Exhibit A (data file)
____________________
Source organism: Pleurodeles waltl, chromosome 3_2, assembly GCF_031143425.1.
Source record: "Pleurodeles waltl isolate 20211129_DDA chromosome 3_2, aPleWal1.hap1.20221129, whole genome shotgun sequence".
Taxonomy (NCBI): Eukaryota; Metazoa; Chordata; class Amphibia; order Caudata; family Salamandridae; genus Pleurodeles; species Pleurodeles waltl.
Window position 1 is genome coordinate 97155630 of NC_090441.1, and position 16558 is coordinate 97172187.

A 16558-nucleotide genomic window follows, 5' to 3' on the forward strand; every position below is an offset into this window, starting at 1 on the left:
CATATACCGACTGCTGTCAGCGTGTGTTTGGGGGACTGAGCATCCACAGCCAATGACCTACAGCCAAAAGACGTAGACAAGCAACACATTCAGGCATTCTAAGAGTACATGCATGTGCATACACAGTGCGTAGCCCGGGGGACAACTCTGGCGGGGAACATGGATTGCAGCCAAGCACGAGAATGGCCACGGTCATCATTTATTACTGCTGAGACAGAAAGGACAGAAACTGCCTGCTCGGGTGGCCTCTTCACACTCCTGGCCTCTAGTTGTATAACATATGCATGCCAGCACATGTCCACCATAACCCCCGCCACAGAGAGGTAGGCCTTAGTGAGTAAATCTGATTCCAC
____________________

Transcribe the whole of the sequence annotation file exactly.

Source organism: Pleurodeles waltl, chromosome 3_2, assembly GCF_031143425.1.
Source record: "Pleurodeles waltl isolate 20211129_DDA chromosome 3_2, aPleWal1.hap1.20221129, whole genome shotgun sequence".
Taxonomy (NCBI): Eukaryota; Metazoa; Chordata; class Amphibia; order Caudata; family Salamandridae; genus Pleurodeles; species Pleurodeles waltl.
Window position 1 is genome coordinate 97155630 of NC_090441.1, and position 16558 is coordinate 97172187.

A 16558-nucleotide genomic window follows, 5' to 3' on the forward strand; every position below is an offset into this window, starting at 1 on the left:
CATATACCGACTGCTGTCAGCGTGTGTTTGGGGGACTGAGCATCCACAGCCAATGACCTACAGCCAAAAGACGTAGACAAGCAACACATTCAGGCATTCTAAGAGTACATGCATGTGCATACACAGTGCGTAGCCCGGGGGACAACTCTGGCGGGGAACATGGATTGCAGCCAAGCACGAGAATGGCCACGGTCATCATTTATTACTGCTGAGACAGAAAGGACAGAAACTGCCTGCTCGGGTGGCCTCTTCACACTCCTGGCCTCTAGTTGTATAACATATGCATGCCAGCACATGTCCACCATAACCCCCGCCACAGAGAGGTAGGCCTTAGTGAGTAAATCTGATTCCAC